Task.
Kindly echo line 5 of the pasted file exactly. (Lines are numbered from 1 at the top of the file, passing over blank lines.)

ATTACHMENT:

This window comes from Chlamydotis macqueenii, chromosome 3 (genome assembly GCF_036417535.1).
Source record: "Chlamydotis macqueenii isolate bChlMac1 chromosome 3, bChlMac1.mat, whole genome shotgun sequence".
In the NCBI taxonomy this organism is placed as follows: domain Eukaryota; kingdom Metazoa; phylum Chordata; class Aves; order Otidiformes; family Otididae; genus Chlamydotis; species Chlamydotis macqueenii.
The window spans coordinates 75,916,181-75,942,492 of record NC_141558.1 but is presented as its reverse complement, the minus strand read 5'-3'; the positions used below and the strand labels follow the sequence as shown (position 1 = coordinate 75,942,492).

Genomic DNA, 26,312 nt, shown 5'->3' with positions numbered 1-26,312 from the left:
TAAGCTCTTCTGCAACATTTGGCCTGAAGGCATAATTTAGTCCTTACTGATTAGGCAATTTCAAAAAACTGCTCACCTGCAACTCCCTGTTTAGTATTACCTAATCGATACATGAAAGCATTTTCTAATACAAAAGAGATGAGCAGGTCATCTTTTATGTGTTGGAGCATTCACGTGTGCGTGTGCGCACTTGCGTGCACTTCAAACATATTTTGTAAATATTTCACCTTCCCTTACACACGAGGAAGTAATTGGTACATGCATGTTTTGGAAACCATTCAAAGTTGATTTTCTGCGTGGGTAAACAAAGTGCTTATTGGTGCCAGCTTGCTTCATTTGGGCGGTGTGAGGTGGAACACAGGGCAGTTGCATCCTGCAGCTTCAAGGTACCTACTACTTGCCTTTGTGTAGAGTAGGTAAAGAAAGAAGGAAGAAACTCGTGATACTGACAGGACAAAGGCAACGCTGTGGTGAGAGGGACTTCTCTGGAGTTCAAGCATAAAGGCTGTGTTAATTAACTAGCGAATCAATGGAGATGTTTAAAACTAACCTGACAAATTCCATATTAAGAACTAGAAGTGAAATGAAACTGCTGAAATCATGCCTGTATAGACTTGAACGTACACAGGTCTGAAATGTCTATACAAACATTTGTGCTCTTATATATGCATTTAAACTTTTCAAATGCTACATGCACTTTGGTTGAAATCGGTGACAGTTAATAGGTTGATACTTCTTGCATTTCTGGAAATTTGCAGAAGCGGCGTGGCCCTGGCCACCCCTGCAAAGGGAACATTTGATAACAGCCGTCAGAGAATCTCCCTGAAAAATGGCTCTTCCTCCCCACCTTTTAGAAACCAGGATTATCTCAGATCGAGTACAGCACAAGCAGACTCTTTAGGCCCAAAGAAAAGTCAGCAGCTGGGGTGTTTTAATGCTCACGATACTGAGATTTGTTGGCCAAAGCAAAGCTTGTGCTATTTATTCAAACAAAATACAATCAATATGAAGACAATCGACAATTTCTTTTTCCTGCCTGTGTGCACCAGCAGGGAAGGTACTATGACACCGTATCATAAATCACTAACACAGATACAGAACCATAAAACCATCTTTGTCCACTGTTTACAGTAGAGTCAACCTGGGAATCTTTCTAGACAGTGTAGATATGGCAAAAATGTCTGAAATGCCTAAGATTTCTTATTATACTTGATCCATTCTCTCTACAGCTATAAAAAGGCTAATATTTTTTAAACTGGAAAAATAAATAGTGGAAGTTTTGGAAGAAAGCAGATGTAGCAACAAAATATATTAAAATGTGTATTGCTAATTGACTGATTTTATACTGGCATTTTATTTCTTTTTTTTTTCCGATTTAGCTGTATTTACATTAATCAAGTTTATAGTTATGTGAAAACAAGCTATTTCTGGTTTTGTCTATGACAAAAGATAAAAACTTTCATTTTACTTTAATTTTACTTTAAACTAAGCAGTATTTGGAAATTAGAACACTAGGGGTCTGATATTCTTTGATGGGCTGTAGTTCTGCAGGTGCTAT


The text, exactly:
Genomic DNA, 26,312 nt, shown 5'->3' with positions numbered 1-26,312 from the left: